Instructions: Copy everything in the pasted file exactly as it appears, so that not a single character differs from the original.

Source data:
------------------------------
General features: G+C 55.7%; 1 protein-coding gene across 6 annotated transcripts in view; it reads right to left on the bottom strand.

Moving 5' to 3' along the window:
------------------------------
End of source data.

General features: G+C 55.7%; 1 protein-coding gene across 6 annotated transcripts in view; it reads right to left on the bottom strand.

Moving 5' to 3' along the window: